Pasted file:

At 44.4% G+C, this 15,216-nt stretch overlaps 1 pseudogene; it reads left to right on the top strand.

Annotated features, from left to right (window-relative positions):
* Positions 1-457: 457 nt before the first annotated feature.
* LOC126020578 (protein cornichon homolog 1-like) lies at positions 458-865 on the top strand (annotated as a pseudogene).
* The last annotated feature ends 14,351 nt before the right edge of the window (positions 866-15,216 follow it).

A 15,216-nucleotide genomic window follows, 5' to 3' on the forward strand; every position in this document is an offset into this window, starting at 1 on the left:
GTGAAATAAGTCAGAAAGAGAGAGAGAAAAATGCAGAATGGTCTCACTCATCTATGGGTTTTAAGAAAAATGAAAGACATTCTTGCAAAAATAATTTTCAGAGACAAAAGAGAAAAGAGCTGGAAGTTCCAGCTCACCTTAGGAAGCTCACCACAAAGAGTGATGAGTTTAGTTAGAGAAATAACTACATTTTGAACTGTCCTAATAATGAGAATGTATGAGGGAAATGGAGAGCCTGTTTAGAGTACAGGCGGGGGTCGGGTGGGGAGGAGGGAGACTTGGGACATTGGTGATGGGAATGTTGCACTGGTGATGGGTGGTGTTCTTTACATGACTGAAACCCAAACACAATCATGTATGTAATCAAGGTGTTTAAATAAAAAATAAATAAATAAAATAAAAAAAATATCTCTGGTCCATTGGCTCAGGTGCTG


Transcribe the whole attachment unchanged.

At 44.4% G+C, this 15,216-nt stretch overlaps 1 pseudogene; it reads left to right on the top strand.

Annotated features, from left to right (window-relative positions):
* Positions 1-457: 457 nt before the first annotated feature.
* LOC126020578 (protein cornichon homolog 1-like) lies at positions 458-865 on the top strand (annotated as a pseudogene).
* The last annotated feature ends 14,351 nt before the right edge of the window (positions 866-15,216 follow it).

A 15,216-nucleotide genomic window follows, 5' to 3' on the forward strand; every position in this document is an offset into this window, starting at 1 on the left:
GTGAAATAAGTCAGAAAGAGAGAGAGAAAAATGCAGAATGGTCTCACTCATCTATGGGTTTTAAGAAAAATGAAAGACATTCTTGCAAAAATAATTTTCAGAGACAAAAGAGAAAAGAGCTGGAAGTTCCAGCTCACCTTAGGAAGCTCACCACAAAGAGTGATGAGTTTAGTTAGAGAAATAACTACATTTTGAACTGTCCTAATAATGAGAATGTATGAGGGAAATGGAGAGCCTGTTTAGAGTACAGGCGGGGGTCGGGTGGGGAGGAGGGAGACTTGGGACATTGGTGATGGGAATGTTGCACTGGTGATGGGTGGTGTTCTTTACATGACTGAAACCCAAACACAATCATGTATGTAATCAAGGTGTTTAAATAAAAAATAAATAAATAAAATAAAAAAAATATCTCTGGTCCATTGGCTCAGGTGCTG